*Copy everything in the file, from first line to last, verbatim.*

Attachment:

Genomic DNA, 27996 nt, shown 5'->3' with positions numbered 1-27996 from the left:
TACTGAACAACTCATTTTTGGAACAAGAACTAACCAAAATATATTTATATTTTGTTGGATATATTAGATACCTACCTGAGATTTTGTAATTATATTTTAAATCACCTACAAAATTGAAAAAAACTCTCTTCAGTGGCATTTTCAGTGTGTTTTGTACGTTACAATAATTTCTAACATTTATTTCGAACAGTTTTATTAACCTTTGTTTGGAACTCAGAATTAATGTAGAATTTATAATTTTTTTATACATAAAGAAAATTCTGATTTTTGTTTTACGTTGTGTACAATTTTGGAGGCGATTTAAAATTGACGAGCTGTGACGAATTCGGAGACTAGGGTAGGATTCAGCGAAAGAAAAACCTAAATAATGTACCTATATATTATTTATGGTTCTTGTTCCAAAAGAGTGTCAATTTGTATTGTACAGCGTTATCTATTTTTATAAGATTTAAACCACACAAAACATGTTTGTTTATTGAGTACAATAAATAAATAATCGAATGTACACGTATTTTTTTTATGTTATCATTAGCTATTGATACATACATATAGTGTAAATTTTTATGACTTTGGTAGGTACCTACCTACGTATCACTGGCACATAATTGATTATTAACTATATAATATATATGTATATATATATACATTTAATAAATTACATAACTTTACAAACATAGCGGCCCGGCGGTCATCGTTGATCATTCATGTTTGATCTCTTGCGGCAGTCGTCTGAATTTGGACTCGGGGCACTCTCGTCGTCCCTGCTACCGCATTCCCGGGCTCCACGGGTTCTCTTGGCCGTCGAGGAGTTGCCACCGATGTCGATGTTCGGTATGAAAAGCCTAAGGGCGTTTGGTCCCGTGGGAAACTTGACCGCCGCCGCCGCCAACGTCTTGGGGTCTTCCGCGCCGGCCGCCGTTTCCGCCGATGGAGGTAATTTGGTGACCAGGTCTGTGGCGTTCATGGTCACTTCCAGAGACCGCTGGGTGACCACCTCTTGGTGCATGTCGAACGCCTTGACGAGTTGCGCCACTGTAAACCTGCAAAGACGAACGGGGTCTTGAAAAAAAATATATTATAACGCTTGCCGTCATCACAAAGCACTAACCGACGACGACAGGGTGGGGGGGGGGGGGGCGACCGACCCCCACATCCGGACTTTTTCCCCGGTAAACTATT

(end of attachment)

Genomic DNA, 27996 nt, shown 5'->3' with positions numbered 1-27996 from the left:
TACTGAACAACTCATTTTTGGAACAAGAACTAACCAAAATATATTTATATTTTGTTGGATATATTAGATACCTACCTGAGATTTTGTAATTATATTTTAAATCACCTACAAAATTGAAAAAAACTCTCTTCAGTGGCATTTTCAGTGTGTTTTGTACGTTACAATAATTTCTAACATTTATTTCGAACAGTTTTATTAACCTTTGTTTGGAACTCAGAATTAATGTAGAATTTATAATTTTTTTATACATAAAGAAAATTCTGATTTTTGTTTTACGTTGTGTACAATTTTGGAGGCGATTTAAAATTGACGAGCTGTGACGAATTCGGAGACTAGGGTAGGATTCAGCGAAAGAAAAACCTAAATAATGTACCTATATATTATTTATGGTTCTTGTTCCAAAAGAGTGTCAATTTGTATTGTACAGCGTTATCTATTTTTATAAGATTTAAACCACACAAAACATGTTTGTTTATTGAGTACAATAAATAAATAATCGAATGTACACGTATTTTTTTTATGTTATCATTAGCTATTGATACATACATATAGTGTAAATTTTTATGACTTTGGTAGGTACCTACCTACGTATCACTGGCACATAATTGATTATTAACTATATAATATATATGTATATATATATACATTTAATAAATTACATAACTTTACAAACATAGCGGCCCGGCGGTCATCGTTGATCATTCATGTTTGATCTCTTGCGGCAGTCGTCTGAATTTGGACTCGGGGCACTCTCGTCGTCCCTGCTACCGCATTCCCGGGCTCCACGGGTTCTCTTGGCCGTCGAGGAGTTGCCACCGATGTCGATGTTCGGTATGAAAAGCCTAAGGGCGTTTGGTCCCGTGGGAAACTTGACCGCCGCCGCCGCCAACGTCTTGGGGTCTTCCGCGCCGGCCGCCGTTTCCGCCGATGGAGGTAATTTGGTGACCAGGTCTGTGGCGTTCATGGTCACTTCCAGAGACCGCTGGGTGACCACCTCTTGGTGCATGTCGAACGCCTTGACGAGTTGCGCCACTGTAAACCTGCAAAGACGAACGGGGTCTTGAAAAAAAATATATTATAACGCTTGCCGTCATCACAAAGCACTAACCGACGACGACAGGGTGGGGGGGGGGGGGGCGACCGACCCCCACATCCGGACTTTTTCCCCGGTAAACTATT